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Why computer games aren't just for children

First Impressions: Game origins and functions
Target Audience: Game developments and genres

Target Audience: Game developments and genres

Picture this: a group of kids, seated around a TV, enjoying a Nintendo game together. Charming picture, even if the kids are fighting over who gets to play next, and hardly uncommon. In the past twenty years, the video game industry has grown to the point that it rivals and perhaps even surpasses the movie industry in terms of profit and marketability, yet video games are still widely regarded as children’s games. While this may be due to the wild popularity of games like Pokemon, most games are not targeted at just children any more. Game companies have realized that their primary market has grown to include adults as well as children, and make games accordingly. Consequently, there are now plenty of games on the market for all ages and preferences that could not be classified merely as kid stuff.

Take PC games, for example: in the early eighties, a couple known as Ken and Roberta Williams began developing some games on their kitchen counter that later spawned a company called Sierra (now part of Vivendi Universal) and, more importantly, the adventure game genre. Adventure games typically involve a series of puzzles that the player must solve in order to advance the plot, often utilizing items that can be picked up and stored in an inventory. The challenge of solving these puzzles often demand that adventure games have a strong plot that is engrossing enough to keep the player at the computer for hours on end instead of walking away in frustration, and therefore it is not surprising that adventure games eventually encompassed all genres, including sci-fi, adventure, fantasy, horror, and comedy.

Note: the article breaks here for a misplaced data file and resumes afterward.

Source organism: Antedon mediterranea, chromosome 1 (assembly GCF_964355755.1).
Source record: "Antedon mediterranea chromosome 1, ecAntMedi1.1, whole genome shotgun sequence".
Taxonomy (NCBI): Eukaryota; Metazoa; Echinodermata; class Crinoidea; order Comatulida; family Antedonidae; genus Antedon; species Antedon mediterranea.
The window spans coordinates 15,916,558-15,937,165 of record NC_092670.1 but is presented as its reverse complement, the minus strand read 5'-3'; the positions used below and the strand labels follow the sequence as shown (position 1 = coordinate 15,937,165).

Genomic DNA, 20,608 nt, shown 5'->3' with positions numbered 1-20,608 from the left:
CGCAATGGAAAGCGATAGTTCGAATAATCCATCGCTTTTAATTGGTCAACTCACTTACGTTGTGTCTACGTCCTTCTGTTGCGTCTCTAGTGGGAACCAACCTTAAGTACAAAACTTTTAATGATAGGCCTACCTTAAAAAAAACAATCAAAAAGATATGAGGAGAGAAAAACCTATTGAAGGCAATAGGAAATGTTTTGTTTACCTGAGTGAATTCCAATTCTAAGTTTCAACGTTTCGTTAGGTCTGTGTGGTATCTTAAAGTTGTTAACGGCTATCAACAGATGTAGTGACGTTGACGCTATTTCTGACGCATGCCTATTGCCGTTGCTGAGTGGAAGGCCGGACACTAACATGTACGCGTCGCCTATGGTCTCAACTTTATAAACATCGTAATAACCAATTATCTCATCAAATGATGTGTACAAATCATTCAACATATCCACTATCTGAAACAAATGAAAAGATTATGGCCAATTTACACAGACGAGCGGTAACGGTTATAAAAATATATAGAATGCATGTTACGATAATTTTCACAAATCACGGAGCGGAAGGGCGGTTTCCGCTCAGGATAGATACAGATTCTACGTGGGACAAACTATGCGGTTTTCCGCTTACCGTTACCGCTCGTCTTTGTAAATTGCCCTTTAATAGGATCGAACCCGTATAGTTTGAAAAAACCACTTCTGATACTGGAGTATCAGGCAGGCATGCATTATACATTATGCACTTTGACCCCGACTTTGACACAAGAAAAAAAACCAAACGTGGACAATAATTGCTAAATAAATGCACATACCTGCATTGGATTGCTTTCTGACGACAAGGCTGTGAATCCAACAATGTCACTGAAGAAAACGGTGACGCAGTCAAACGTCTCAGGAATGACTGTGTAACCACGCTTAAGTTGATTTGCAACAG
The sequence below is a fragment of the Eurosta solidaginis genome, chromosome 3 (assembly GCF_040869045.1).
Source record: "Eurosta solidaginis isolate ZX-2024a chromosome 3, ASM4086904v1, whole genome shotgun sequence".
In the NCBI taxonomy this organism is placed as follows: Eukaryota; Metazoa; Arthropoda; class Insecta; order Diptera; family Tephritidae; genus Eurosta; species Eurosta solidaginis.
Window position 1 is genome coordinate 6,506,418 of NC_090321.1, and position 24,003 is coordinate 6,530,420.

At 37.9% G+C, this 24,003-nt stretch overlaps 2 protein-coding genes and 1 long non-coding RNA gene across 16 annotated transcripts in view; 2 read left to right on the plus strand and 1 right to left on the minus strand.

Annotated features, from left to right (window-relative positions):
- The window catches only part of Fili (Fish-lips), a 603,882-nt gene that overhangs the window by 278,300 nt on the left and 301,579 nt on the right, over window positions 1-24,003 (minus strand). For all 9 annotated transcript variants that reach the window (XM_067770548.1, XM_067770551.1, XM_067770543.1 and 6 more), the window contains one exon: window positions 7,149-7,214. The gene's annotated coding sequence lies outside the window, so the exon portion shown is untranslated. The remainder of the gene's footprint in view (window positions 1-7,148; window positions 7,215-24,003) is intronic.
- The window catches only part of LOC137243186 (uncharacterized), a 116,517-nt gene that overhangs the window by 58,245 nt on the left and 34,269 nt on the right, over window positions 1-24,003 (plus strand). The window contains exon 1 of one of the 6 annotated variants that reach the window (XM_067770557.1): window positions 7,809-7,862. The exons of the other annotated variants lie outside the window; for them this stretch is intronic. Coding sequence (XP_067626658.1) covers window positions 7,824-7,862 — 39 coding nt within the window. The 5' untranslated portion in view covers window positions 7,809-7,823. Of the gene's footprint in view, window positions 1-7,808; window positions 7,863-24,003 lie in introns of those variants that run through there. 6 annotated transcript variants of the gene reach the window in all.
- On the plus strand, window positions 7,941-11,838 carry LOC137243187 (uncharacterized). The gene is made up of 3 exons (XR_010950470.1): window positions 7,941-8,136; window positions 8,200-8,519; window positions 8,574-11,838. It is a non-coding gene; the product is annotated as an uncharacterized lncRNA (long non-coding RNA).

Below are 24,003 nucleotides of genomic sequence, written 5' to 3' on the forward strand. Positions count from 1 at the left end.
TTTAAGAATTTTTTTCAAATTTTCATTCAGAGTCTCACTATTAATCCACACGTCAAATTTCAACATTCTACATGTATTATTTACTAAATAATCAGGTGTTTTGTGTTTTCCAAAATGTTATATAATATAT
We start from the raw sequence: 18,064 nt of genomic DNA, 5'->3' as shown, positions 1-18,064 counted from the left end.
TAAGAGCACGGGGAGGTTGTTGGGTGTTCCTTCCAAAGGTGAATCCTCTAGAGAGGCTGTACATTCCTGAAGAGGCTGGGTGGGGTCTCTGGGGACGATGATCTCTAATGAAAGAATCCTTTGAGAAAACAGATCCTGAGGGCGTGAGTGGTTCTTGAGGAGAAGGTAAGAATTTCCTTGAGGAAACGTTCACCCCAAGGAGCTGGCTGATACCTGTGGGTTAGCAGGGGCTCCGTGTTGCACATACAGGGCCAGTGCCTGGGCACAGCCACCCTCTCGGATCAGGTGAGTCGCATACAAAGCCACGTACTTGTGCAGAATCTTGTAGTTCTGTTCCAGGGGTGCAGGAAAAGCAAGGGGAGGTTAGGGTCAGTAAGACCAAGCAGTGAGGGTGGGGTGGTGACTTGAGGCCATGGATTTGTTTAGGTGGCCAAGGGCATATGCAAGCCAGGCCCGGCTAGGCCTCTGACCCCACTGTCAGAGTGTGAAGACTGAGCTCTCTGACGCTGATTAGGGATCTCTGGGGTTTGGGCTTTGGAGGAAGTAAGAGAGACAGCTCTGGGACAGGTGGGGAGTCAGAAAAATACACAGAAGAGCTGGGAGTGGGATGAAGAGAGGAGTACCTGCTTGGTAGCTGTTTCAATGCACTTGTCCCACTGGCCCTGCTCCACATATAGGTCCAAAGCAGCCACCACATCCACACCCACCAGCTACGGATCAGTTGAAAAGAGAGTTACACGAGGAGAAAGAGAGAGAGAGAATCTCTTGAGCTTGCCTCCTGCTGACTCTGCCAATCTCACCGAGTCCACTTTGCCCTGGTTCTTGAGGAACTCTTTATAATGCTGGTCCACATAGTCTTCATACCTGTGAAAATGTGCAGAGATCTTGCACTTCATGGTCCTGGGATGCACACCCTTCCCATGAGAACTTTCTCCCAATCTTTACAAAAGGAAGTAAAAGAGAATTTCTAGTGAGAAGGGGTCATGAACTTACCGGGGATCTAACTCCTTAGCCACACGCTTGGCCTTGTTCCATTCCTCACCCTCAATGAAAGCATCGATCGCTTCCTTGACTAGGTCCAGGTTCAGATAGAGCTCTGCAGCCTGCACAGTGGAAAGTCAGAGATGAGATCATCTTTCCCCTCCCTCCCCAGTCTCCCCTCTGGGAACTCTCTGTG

To say that adventure games are only for children would be like saying that Disney movies are strictly kids’ fare: although many adventure series, including Sierra’s King’s Quest and LucasArts’s Monkey Island games, are family-oriented and can be enjoyed by all ages, it does not necessarily mean that adults cannot enjoy them as well. In fact, some adventure games include themes that would appeal mainly to adults, or are even rated M for Mature (meaning persons under the age of 18 cannot legally buy the game in the US) for language and content, such as the Leisure Suit Larry series and Gabriel Knight Mysteries. LSL, which debuted in 1987, deals with the hilarious misadventures of a lounge lizard looking for love in all the wrong places, and the sexual situations that appeared in the games were alarming enough that the state of California even came up with a Leisure Suit Larry Bill, which would have restricted the use of adult content in video games (it didn’t pass, perhaps because LSL was too fun to ban). The more recent GK series follows the supernatural cases of private investigator/horror novelist Gabriel Knight, aided by his assistant Grace Nakamura, and is rated M mainly for language and violence. As the three games in the series deal with voodoo, werewolves, and vampires in that order, it was rather inevitable that the game would be rated M for content the same way most horror movies are rated R, as the story would have lost much impact without the villains’ ability to inspire fear.


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